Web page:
By Alexa Kolbi-Molinas, Staff Attorney, ACLU Reproductive Freedom Project
Yesterday, the ACLU submitted a friend-of-the-court brief urging the Marion County Superior Court in Indiana to dismiss the prosecution of Ms. Bei Bei Shuai.
The facts of this case are heartbreaking. On December 23, 2010, Shuai, a 34-year-old pregnant woman who was suffering from a major depressive disorder, attempted to take her own life. Friends found her in time and persuaded her to get help. Six days later, Shuai underwent cesarean surgery and delivered a premature newborn girl who, tragically, died four days later.
On March 14, 2011, Shuai was arrested, jailed, and charged with murder and attempted feticide. Had Shuai, who is being represented by National Advocates for Pregnant Women and local attorneys, not been pregnant when she attempted suicide, she would not have been charged with any crime at all.
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Of course, no one would deny that what happened in this case is terrible and tragic, and probably no one feels that more than Shuai herself. But this case is about so much more than whether attempted suicide should be a crime — in Indiana it is not — and the death of her daughter; its implications go much further.
The state is misconstruing the criminal laws in this case in such a way that any pregnant woman could be prosecuted for doing (or attempting) anything that may put her health at risk, regardless of the outcome of her pregnancy.
That’s right: according to the ways the laws are being applied here, the state of Indiana believes that any pregnant woman who smokes or lives with a smoker, who works long hours on her feet, who is overweight, who doesn’t exercise, or who fails to get regular prenatal care, is a felon. And the list of ways these laws could be construed to unconstitutionally prosecute pregnant women goes on and on.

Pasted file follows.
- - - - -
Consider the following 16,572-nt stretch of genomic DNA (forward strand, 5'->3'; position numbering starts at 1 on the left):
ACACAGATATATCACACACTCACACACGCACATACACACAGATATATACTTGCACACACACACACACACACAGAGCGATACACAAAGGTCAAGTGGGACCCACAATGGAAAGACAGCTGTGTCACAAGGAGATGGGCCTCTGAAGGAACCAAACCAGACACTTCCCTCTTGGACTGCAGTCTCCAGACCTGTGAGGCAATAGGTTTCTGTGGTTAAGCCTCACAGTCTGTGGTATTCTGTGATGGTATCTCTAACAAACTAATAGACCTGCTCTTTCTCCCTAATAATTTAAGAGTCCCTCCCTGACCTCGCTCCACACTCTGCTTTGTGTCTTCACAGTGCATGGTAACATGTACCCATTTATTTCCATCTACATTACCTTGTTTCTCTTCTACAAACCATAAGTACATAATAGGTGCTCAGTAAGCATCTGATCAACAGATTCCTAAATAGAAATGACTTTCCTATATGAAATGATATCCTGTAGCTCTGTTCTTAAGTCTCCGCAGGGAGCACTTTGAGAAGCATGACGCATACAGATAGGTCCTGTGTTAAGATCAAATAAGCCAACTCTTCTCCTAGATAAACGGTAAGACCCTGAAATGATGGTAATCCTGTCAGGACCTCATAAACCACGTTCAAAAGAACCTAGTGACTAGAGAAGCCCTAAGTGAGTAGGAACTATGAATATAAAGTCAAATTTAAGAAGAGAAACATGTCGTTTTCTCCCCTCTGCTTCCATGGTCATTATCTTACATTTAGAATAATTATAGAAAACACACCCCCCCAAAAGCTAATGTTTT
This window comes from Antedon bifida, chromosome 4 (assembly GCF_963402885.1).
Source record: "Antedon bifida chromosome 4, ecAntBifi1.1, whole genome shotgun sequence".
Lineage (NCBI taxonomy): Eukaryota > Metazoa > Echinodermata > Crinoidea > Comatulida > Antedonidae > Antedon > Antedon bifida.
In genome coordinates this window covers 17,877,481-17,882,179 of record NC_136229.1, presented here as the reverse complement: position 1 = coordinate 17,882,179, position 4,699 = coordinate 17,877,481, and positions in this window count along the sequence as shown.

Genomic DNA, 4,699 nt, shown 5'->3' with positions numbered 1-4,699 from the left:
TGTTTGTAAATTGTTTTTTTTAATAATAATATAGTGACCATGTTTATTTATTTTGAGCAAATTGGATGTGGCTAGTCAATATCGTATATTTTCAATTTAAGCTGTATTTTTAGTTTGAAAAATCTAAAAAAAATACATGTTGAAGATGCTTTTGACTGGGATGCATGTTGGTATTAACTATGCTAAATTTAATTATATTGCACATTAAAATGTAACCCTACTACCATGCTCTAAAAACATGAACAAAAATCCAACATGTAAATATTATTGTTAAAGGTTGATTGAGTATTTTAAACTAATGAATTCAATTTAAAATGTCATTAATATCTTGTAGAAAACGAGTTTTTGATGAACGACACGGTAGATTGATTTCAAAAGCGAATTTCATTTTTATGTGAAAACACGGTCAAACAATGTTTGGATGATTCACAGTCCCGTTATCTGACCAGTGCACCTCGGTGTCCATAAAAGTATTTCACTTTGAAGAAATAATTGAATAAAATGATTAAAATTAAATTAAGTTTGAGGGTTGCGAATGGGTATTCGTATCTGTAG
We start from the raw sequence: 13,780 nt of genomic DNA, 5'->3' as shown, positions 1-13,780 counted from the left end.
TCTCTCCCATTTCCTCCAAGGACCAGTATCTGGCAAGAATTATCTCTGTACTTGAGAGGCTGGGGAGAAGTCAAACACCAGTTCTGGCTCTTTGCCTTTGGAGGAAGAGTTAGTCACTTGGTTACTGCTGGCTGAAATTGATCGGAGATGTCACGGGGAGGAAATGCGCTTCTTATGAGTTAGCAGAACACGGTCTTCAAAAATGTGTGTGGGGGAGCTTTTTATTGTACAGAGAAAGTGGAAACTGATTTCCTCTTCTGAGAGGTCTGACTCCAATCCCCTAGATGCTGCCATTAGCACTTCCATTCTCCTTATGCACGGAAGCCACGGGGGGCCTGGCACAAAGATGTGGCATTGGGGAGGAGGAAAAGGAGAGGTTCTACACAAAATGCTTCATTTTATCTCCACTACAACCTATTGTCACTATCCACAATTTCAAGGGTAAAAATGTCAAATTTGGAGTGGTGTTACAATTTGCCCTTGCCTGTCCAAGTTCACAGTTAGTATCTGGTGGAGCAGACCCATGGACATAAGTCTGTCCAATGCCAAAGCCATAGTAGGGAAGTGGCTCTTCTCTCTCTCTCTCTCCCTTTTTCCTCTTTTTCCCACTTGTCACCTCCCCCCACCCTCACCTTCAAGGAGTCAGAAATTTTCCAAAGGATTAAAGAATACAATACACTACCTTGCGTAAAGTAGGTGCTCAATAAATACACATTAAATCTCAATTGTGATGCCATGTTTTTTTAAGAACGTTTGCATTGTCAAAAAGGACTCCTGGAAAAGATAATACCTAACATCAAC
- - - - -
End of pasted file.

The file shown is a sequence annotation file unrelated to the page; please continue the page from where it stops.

Allowing the government to exercise such unlimited control over women’s bodies, decisions, and every aspect of their lives, and to send them to jail when they disapprove of a woman’s behavior, would essentially reduce pregnant women to second-class citizens by denying them the basic constitutional rights enjoyed by the rest of us.
Moreover, what does it say about our society — about our obsession with incarceration and using the criminal justice system to treat public health issues, and with controlling women’s lives and treating women as if they were somehow separate from their own pregnancies — that we would give a life sentence to a woman who tried to kill herself, just because she did so, in a moment of utter despair and distress, at the end of a wanted pregnancy? Is this (or any) punishment really appropriate here? Does anyone really think this will somehow deter desperate and distraught pregnant women from attempting suicide in the future?
If, as a society, we truly cared about healthy moms and babies, our focus would be on how we can support pregnant women, not how we can manipulate our criminal laws, and undermine basic constitutional principles, to find new ways to punish them.